Robert L. Green, a dean at Michigan State University and a scholarly civil rights activist for almost two decades, was named president of the University of the District of Columbia last night.
The unanimous vote of 13 members of the UDC board of trustees came four weeks after the resignation of Benjamin H. Alexander after a stormy presidential term of less than a year. Board Chairman Ronald H. Brown said that Green, 49, had signed a five-year contract at a starting salary of $74,500, the maximum authorized by the D.C. City Council and $15,000 more than Alexander received.
Green, the dean of urban affairs programs at Michigan State and a prominent advocate of busing to achieve school desegregation, could not be reached for comment last night. But in a statement issued by a Detroit public relations firm, Green said he was accepting the UDC post as "the fulfillment of a lifelong aspiration."
The announcement said Green had resigned as president of City Communications Inc., a firm that is seeking a cable television franchise in Detroit. A week ago, Detroit Mayor Coleman Young recommended that the franchise be awarded to a competing company, a decision that is expected to be approved soon by the Detroit City Council. The statement said Green would continue to be chairman of the board of City Communications.
A day after Alexander announced his resignation as president on June 19, UDC board members said Green was the leading contender for the post. Last night, members said the board met privately with Green for several hours on June 17--two days before Alexander's resignation--and voted that day to authorize UDC Chairman Brown to "negotiate a contract of appointment" with Green. Brown said Green signed the contract last weekend, but added that Green had indicated "well before" then that he would take the job.
Brown said Green was the first choice of UDC's presidential search committee last year, but withdrew his name from consideration partly because of his interest in the cable-TV firm.
"All of us are extremely pleased that we could attract someone of the competence and caliber of Dr. Green," Brown declared. "We have been through several very trying months, but we come out of that unified. I think that will be reflected in our relations with our new president."
Alexander, a former president of Chicago State University, was named head of UDC last year by a 7-to-6 vote of the trustees. Five trustees joined a group of Faculty Senate leaders in an unsuccessful lawsuit to overturn the selection.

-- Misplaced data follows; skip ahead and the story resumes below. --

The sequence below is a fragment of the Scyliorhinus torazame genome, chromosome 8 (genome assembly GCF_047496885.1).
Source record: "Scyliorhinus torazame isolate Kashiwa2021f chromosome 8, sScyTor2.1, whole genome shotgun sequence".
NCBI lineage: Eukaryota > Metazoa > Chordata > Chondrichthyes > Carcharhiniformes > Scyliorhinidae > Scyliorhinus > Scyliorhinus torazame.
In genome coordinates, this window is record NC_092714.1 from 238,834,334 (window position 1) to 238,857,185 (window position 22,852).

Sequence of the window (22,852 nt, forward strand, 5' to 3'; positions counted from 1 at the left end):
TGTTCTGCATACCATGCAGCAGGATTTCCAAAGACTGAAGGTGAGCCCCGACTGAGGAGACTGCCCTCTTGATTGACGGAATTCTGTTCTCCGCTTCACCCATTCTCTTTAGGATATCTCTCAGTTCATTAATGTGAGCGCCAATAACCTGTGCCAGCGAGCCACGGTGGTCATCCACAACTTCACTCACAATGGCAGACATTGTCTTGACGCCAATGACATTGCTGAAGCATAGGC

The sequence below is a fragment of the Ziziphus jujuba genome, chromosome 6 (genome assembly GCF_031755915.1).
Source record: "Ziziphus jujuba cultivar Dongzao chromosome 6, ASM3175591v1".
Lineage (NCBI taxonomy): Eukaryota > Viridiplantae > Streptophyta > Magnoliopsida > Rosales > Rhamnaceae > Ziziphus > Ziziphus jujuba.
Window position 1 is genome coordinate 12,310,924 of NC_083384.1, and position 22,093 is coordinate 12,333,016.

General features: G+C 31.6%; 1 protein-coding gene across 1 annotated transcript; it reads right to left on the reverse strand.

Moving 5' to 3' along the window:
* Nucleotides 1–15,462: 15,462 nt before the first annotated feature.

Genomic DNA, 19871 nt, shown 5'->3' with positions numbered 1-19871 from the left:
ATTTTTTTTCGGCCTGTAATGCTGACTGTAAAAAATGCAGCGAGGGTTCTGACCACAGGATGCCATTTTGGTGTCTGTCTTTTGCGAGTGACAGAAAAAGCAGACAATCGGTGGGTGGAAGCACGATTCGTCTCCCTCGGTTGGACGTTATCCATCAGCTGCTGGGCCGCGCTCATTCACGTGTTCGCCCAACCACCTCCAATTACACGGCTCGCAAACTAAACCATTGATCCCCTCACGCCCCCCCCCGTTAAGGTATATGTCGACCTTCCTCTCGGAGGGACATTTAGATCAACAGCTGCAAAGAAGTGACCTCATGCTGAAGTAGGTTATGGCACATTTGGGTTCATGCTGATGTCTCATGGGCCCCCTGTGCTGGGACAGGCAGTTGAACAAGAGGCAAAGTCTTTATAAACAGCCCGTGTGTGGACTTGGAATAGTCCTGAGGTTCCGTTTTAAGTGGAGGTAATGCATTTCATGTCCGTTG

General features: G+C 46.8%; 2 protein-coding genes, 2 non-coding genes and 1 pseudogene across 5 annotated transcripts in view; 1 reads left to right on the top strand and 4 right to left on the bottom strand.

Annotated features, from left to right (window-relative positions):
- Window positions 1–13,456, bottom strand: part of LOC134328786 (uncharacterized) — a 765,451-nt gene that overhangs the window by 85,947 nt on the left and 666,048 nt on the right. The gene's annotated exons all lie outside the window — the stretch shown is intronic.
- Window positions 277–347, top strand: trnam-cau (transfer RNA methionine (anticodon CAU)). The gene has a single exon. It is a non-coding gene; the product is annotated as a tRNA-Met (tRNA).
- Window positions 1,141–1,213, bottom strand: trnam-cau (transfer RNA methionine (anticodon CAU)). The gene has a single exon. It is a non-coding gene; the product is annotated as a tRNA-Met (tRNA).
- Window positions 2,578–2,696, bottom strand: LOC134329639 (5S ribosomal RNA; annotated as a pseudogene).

Last night's 13-to-0 vote for Green included all board members present. One seat on the 15-member board is vacant. Board member Vincent E. Reed, a former D.C. school superintendent who is a vice president of The Washington Post, was not at the meeting.
Last winter, amid strong opposition from faculty and administrators, Alexander's sweeping plan to trim and reshape the school administration was blocked by the board of trustees. Earlier, he had drawn criticism from faculty members--and praise from student leaders and community groups--for announcing publicly the decision to suspend and put on probation several thousand students with poor academic records.
Last night, Wilmer Johnson, president of the Faculty Senate who had been a critic of Alexander, praised Green as an "excellent choice."
"I think he will go about resolving problems with a much different style" than Alexander, Johnson said. "I think he will be much more supportive of shared governance . . . Running a university is the collective wisdom of a group of people. No one can come in and impose his views. You have to be very careful about that as a college president, and I think he has a greater feel for participatory decision-making."
At Michigan State, Green has been a professor of educational psychology since 1968. From 1973 to 1981, he served as dean of the College of Urban Development, an undergraduate program with about 120 students and eight professors. The college was abolished because of budget cuts.
In the 1960s, Green served as educational consultant to the Southern Christian Leadership Conference and was a close associate of the late Dr. Martin Luther King Jr.
He has been a critic of IQ testing and of using the Scholastic Aptitude Test (SAT) for college admissions. During the past decade, he has been a proponent of busing in his roles as a witness and a consultant in more than a dozen major desegregation cases, including in Chicago, Detroit and Richmond.
Last night, Brown said Green would take over as president of UDC on Sept. 1, but would work for a month before that as a consultant with interim president Claude A. Ford.
UDC, with about 14,000 students, has a budget of $72 million, about 570 full-time faculty members and about 1,000 other employes.
Brown said the board had "disccussed at length" the much-smaller scale of Green's previous administrative experience.
"We were impressed by the breadth and scope of his experience generally," Brown said. "We're confident he'll do very well here."